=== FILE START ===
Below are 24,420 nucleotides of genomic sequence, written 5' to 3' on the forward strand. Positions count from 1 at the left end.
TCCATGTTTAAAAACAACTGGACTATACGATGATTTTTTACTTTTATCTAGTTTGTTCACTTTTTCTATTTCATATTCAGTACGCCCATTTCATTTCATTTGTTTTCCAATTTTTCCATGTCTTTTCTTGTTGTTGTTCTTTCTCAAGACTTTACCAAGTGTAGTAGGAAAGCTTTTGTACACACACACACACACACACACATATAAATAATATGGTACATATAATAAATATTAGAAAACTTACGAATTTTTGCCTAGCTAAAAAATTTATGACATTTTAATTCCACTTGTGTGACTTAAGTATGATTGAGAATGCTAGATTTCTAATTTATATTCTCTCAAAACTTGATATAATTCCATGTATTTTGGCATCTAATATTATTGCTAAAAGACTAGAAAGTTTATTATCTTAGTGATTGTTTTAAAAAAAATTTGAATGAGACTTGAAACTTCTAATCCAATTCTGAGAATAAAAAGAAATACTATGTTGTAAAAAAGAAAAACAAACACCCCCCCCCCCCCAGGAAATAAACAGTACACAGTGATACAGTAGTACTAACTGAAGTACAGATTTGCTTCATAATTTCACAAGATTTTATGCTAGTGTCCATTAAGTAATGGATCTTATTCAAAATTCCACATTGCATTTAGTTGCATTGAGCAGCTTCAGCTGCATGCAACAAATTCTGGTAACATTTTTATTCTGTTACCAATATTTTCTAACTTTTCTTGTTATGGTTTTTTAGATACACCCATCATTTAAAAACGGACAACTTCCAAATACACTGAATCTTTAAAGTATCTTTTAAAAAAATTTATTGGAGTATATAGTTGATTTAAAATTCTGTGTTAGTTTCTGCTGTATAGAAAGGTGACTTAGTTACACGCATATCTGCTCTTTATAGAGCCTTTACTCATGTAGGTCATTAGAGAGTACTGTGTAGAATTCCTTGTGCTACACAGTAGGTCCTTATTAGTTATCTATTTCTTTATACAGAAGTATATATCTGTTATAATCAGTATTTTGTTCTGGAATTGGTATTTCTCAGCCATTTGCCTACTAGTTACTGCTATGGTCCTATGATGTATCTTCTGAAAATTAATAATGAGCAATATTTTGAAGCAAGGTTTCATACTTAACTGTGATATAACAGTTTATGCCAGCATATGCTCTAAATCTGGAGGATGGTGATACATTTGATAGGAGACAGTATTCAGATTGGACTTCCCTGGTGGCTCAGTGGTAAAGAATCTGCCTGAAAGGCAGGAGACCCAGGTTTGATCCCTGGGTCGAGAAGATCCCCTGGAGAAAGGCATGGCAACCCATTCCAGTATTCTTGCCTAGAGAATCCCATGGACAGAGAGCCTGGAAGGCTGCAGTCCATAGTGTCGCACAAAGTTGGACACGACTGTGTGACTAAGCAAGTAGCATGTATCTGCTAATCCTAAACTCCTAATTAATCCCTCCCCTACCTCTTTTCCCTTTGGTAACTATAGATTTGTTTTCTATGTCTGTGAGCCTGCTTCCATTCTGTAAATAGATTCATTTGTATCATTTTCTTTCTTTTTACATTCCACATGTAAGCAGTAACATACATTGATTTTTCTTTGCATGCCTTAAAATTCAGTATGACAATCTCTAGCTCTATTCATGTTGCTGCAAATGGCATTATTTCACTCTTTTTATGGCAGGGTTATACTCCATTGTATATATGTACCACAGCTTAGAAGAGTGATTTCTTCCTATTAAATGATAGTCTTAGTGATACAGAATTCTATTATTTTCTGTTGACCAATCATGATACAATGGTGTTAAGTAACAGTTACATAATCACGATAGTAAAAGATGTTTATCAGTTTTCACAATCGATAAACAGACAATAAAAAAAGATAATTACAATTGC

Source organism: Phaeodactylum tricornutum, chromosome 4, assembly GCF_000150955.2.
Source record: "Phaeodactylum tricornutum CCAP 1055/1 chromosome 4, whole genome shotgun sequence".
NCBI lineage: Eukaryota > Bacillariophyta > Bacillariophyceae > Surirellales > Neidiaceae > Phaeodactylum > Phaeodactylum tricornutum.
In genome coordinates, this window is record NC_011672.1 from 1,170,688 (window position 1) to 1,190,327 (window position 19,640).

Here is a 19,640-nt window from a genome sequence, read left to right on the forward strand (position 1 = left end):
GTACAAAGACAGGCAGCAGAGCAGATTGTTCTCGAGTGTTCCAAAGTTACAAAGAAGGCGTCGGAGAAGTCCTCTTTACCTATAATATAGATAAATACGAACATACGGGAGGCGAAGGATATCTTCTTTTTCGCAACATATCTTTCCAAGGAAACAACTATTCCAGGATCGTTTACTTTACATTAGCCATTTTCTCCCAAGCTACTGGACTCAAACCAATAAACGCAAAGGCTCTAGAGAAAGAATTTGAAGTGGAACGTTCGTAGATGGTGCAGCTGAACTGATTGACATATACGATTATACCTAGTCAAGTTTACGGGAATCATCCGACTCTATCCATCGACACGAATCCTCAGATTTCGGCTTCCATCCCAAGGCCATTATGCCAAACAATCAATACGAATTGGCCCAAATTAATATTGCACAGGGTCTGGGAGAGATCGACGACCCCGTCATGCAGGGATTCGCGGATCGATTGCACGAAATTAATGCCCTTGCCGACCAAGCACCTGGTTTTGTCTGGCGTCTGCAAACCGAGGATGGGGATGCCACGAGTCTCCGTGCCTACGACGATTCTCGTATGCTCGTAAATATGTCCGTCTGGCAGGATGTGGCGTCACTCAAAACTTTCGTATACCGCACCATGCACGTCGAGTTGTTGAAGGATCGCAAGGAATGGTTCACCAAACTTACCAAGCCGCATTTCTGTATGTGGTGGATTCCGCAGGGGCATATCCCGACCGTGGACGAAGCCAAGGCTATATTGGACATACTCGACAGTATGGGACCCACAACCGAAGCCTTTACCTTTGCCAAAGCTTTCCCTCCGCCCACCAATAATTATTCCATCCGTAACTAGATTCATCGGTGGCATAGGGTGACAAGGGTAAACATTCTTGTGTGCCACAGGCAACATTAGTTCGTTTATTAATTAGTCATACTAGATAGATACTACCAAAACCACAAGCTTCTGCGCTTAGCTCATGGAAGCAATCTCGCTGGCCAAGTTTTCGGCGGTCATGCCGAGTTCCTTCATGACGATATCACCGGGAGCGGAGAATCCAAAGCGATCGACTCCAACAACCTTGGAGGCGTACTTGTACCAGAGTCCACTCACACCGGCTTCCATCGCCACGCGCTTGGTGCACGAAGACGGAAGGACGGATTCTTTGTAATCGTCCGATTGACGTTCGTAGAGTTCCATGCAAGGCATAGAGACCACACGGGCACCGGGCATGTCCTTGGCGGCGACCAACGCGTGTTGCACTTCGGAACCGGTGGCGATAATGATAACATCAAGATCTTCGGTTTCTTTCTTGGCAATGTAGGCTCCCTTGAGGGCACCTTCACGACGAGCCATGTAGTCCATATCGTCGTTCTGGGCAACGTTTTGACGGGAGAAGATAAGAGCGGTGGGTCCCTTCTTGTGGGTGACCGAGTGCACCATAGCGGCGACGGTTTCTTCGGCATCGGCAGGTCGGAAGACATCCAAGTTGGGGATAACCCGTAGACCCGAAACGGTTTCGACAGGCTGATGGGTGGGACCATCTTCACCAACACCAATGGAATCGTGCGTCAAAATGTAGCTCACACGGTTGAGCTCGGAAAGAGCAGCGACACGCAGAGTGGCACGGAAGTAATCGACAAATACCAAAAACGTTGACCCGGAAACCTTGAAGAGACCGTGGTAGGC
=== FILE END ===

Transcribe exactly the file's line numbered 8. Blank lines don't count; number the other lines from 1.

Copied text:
GTACAAAGACAGGCAGCAGAGCAGATTGTTCTCGAGTGTTCCAAAGTTACAAAGAAGGCGTCGGAGAAGTCCTCTTTACCTATAATATAGATAAATACGAACATACGGGAGGCGAAGGATATCTTCTTTTTCGCAACATATCTTTCCAAGGAAACAACTATTCCAGGATCGTTTACTTTACATTAGCCATTTTCTCCCAAGCTACTGGACTCAAACCAATAAACGCAAAGGCTCTAGAGAAAGAATTTGAAGTGGAACGTTCGTAGATGGTGCAGCTGAACTGATTGACATATACGATTATACCTAGTCAAGTTTACGGGAATCATCCGACTCTATCCATCGACACGAATCCTCAGATTTCGGCTTCCATCCCAAGGCCATTATGCCAAACAATCAATACGAATTGGCCCAAATTAATATTGCACAGGGTCTGGGAGAGATCGACGACCCCGTCATGCAGGGATTCGCGGATCGATTGCACGAAATTAATGCCCTTGCCGACCAAGCACCTGGTTTTGTCTGGCGTCTGCAAACCGAGGATGGGGATGCCACGAGTCTCCGTGCCTACGACGATTCTCGTATGCTCGTAAATATGTCCGTCTGGCAGGATGTGGCGTCACTCAAAACTTTCGTATACCGCACCATGCACGTCGAGTTGTTGAAGGATCGCAAGGAATGGTTCACCAAACTTACCAAGCCGCATTTCTGTATGTGGTGGATTCCGCAGGGGCATATCCCGACCGTGGACGAAGCCAAGGCTATATTGGACATACTCGACAGTATGGGACCCACAACCGAAGCCTTTACCTTTGCCAAAGCTTTCCCTCCGCCCACCAATAATTATTCCATCCGTAACTAGATTCATCGGTGGCATAGGGTGACAAGGGTAAACATTCTTGTGTGCCACAGGCAACATTAGTTCGTTTATTAATTAGTCATACTAGATAGATACTACCAAAACCACAAGCTTCTGCGCTTAGCTCATGGAAGCAATCTCGCTGGCCAAGTTTTCGGCGGTCATGCCGAGTTCCTTCATGACGATATCACCGGGAGCGGAGAATCCAAAGCGATCGACTCCAACAACCTTGGAGGCGTACTTGTACCAGAGTCCACTCACACCGGCTTCCATCGCCACGCGCTTGGTGCACGAAGACGGAAGGACGGATTCTTTGTAATCGTCCGATTGACGTTCGTAGAGTTCCATGCAAGGCATAGAGACCACACGGGCACCGGGCATGTCCTTGGCGGCGACCAACGCGTGTTGCACTTCGGAACCGGTGGCGATAATGATAACATCAAGATCTTCGGTTTCTTTCTTGGCAATGTAGGCTCCCTTGAGGGCACCTTCACGACGAGCCATGTAGTCCATATCGTCGTTCTGGGCAACGTTTTGACGGGAGAAGATAAGAGCGGTGGGTCCCTTCTTGTGGGTGACCGAGTGCACCATAGCGGCGACGGTTTCTTCGGCATCGGCAGGTCGGAAGACATCCAAGTTGGGGATAACCCGTAGACCCGAAACGGTTTCGACAGGCTGATGGGTGGGACCATCTTCACCAACACCAATGGAATCGTGCGTCAAAATGTAGCTCACACGGTTGAGCTCGGAAAGAGCAGCGACACGCAGAGTGGCACGGAAGTAATCGACAAATACCAAAAACGTTGACCCGGAAACCTTGAAGAGACCGTGGTAGGC